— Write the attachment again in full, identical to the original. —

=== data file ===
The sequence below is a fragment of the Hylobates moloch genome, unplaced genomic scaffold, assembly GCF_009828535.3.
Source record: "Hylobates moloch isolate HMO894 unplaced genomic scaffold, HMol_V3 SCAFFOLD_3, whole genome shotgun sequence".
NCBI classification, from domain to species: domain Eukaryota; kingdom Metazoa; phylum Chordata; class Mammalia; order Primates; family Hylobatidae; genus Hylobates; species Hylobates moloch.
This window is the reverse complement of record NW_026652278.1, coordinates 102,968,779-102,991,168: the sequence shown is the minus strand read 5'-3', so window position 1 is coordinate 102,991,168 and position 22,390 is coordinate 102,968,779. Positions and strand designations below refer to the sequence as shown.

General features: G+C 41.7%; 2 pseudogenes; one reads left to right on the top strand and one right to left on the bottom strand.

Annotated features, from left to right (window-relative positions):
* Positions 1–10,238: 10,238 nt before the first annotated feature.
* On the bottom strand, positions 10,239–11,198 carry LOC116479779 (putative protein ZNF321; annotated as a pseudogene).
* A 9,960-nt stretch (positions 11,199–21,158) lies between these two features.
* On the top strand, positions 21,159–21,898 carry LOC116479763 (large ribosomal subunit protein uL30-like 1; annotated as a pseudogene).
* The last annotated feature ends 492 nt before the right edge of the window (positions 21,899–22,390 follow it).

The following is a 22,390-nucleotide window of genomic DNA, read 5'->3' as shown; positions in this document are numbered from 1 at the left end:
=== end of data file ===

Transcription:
The sequence below is a fragment of the Hylobates moloch genome, unplaced genomic scaffold, assembly GCF_009828535.3.
Source record: "Hylobates moloch isolate HMO894 unplaced genomic scaffold, HMol_V3 SCAFFOLD_3, whole genome shotgun sequence".
NCBI classification, from domain to species: domain Eukaryota; kingdom Metazoa; phylum Chordata; class Mammalia; order Primates; family Hylobatidae; genus Hylobates; species Hylobates moloch.
This window is the reverse complement of record NW_026652278.1, coordinates 102,968,779-102,991,168: the sequence shown is the minus strand read 5'-3', so window position 1 is coordinate 102,991,168 and position 22,390 is coordinate 102,968,779. Positions and strand designations below refer to the sequence as shown.

General features: G+C 41.7%; 2 pseudogenes; one reads left to right on the top strand and one right to left on the bottom strand.

Annotated features, from left to right (window-relative positions):
* Positions 1–10,238: 10,238 nt before the first annotated feature.
* On the bottom strand, positions 10,239–11,198 carry LOC116479779 (putative protein ZNF321; annotated as a pseudogene).
* A 9,960-nt stretch (positions 11,199–21,158) lies between these two features.
* On the top strand, positions 21,159–21,898 carry LOC116479763 (large ribosomal subunit protein uL30-like 1; annotated as a pseudogene).
* The last annotated feature ends 492 nt before the right edge of the window (positions 21,899–22,390 follow it).

The following is a 22,390-nucleotide window of genomic DNA, read 5'->3' as shown; positions in this document are numbered from 1 at the left end: